For a while I thought about opening up a conversation with her, either in class or one on one. I also thought about writing a letter to the people who were overseeing her certification. In the end, I decided not to do anything for several reasons. In general, I was lacking for resources. Many of us, queer and otherwise, draw heavily on contemporary western ideas about gender, sexuality, and identity for self-understanding, and it’s not clear who (if anyone) has written about how best we can integrate those ideas with the ancient eastern philosophies that guide our yoga practices.

    I also felt I lacked context for the conversation. Lots of yoga materials speak to tolerance and respect, and I’ve read several explicit discussions about the importance of maintaining appropriate male/female student/teacher behavior. I’ve come across fewer discussions about homophobia, racism, and other kinds of things that teachers in all kinds of education do well to think about, not only with regard to their own prejudices, but also with regard to the attitudes students may bring with them to class.

    Last, and most practically, I wasn’t convinced I wanted to be part of this particular teacher’s community. In then end, I decided I didn’t want to commit to her or her studio the kind of time and energy it takes to open up the Pandora’s box of someone else’s prejudice.

    That said, yoga matters a lot to me, and I’m glad to see some spaces for dialogue, including Kelly’s post here.

  2. Thanks for sharing your story, and providing your perspective. I too believe that there needs to be a dialogue about all forms of prejudice in our yoga communities. Thanks for contributing to it.

  3. i think that if swami ramadev has said something about homasexuality though against it he knows it well for sure that what he is talking about. I do not think that there is any problem to wait and see whether he can actually cure the “disease” of being gay

  4. Hi Kelly Golden, actually i don’t know how you are or if you are gay, thing of which I don’t care. Just I was reading this article and I sow your name there. I don’t even know who really is Swami, to say the true I’ve read only his biography pushed by this article. What I wanted to say is that for my opinion he is doing a great thing, trying to cure this world illness that is in contrary with God’s law.Why in contrary? Everyone know that God created Adam and Eve and so the humankind could be multiplied, what would have happened if the firsts persons were both with the same sex or your father had married another man? Would you been here today in this world? So, don’t be so kind with those persons who are polluting the society and put the fault on Swami and say that is doing judgments. He is just saying the true:”those peoples need to be cured” and sometimes this hurts. Homosexuals are just peoples with this sexual problem and finally this man says that he have the cure, so why say that he is judging when instead he is trying to help them? I’ve heard some homosexuals say that we didn’t chose to be like this but we are, now they have the possibility to change. The best thing we can do is TRY TO HELP THEM. God bless everyone of you.Namaste.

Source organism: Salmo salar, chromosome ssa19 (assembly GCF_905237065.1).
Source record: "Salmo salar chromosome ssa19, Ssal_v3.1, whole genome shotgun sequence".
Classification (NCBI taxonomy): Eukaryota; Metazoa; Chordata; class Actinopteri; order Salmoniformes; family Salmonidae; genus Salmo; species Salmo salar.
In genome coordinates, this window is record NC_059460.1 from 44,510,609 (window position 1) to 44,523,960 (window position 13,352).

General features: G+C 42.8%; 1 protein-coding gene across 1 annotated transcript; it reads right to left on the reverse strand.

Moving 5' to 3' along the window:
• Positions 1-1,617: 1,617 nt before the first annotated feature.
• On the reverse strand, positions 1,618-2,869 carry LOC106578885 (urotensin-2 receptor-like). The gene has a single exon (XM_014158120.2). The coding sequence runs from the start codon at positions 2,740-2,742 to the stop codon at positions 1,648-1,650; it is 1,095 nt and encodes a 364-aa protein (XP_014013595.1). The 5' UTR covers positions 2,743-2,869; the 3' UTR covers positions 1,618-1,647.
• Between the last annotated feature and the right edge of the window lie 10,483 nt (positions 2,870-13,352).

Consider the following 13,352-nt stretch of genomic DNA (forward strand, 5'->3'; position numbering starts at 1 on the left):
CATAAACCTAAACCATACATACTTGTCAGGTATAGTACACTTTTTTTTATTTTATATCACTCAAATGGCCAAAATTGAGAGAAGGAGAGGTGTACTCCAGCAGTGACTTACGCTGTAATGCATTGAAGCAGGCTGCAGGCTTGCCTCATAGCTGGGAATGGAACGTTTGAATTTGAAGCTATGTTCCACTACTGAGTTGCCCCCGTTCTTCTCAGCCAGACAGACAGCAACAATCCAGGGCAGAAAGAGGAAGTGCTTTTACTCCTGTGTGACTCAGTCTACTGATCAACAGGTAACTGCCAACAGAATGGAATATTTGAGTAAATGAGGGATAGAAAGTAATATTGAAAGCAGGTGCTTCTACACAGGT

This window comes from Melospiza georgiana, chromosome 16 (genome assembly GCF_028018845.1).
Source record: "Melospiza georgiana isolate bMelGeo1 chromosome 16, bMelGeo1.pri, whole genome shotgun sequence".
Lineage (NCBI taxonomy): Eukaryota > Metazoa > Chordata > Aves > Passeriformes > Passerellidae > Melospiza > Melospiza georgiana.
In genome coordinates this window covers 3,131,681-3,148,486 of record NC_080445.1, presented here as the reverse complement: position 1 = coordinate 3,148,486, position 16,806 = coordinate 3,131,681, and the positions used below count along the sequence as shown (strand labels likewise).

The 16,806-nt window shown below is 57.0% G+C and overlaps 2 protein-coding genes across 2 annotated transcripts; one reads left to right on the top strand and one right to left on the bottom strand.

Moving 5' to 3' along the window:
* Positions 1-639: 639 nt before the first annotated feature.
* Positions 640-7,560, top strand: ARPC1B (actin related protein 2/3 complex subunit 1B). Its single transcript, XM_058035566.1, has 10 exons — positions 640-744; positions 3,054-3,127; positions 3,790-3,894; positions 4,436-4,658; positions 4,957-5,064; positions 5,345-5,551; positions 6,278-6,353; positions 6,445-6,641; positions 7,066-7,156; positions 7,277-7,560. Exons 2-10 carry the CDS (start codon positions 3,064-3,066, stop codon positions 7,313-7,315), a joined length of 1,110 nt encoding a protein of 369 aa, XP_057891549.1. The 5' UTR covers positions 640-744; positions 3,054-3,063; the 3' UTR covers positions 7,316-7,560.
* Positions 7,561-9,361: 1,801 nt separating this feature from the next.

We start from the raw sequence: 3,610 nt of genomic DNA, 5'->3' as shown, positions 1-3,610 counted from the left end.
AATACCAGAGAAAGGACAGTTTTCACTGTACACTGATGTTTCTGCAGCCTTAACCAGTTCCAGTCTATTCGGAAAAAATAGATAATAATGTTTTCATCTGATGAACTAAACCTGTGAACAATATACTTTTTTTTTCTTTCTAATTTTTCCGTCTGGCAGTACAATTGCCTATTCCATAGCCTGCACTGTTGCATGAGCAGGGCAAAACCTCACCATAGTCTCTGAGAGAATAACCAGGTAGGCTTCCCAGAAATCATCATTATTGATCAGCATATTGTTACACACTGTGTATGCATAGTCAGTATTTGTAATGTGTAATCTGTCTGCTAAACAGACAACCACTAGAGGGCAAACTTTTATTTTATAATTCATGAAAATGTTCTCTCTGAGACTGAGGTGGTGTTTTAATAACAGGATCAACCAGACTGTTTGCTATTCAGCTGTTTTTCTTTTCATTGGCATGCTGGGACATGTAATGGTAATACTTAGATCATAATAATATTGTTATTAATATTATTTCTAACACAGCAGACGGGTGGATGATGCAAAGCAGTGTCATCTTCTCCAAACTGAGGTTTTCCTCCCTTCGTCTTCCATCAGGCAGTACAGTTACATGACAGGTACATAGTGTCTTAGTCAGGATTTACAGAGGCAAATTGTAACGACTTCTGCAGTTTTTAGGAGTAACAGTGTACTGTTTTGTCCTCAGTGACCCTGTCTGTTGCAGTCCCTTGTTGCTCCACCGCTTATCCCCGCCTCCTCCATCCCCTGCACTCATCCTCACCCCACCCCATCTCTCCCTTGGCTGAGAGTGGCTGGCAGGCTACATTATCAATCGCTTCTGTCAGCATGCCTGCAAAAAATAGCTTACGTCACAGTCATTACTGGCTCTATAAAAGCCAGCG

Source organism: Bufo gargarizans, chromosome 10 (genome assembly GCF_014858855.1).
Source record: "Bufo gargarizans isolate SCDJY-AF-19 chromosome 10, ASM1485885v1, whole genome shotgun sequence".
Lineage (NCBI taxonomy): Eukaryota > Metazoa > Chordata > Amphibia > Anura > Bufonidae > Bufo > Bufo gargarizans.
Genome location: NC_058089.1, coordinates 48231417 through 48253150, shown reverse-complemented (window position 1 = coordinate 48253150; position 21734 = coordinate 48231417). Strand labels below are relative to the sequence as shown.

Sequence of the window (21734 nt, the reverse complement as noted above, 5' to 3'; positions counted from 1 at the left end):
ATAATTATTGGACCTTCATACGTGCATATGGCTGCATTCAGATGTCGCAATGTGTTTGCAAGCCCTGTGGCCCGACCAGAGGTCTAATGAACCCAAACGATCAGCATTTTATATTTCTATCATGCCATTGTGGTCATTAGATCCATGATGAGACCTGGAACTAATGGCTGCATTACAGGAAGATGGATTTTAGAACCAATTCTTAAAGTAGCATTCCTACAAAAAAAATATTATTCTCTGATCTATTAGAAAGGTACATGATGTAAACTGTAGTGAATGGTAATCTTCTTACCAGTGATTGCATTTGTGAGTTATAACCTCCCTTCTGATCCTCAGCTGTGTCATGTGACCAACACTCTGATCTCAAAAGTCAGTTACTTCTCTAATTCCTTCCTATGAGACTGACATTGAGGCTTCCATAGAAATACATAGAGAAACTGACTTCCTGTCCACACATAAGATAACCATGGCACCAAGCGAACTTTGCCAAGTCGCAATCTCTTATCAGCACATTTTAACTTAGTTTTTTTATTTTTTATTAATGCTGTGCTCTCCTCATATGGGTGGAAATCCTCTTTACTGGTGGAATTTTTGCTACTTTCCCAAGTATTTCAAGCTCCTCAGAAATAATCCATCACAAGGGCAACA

5. harmens – I think you could make the exact opposite argument that homophobic people like you and Swami Ramadev are the ones who need help and need to be cured. And not everyone believes in the Christian creation myth story, especially in India. As yogis we must strive towards seeing god in the eyes of all, gay or straight.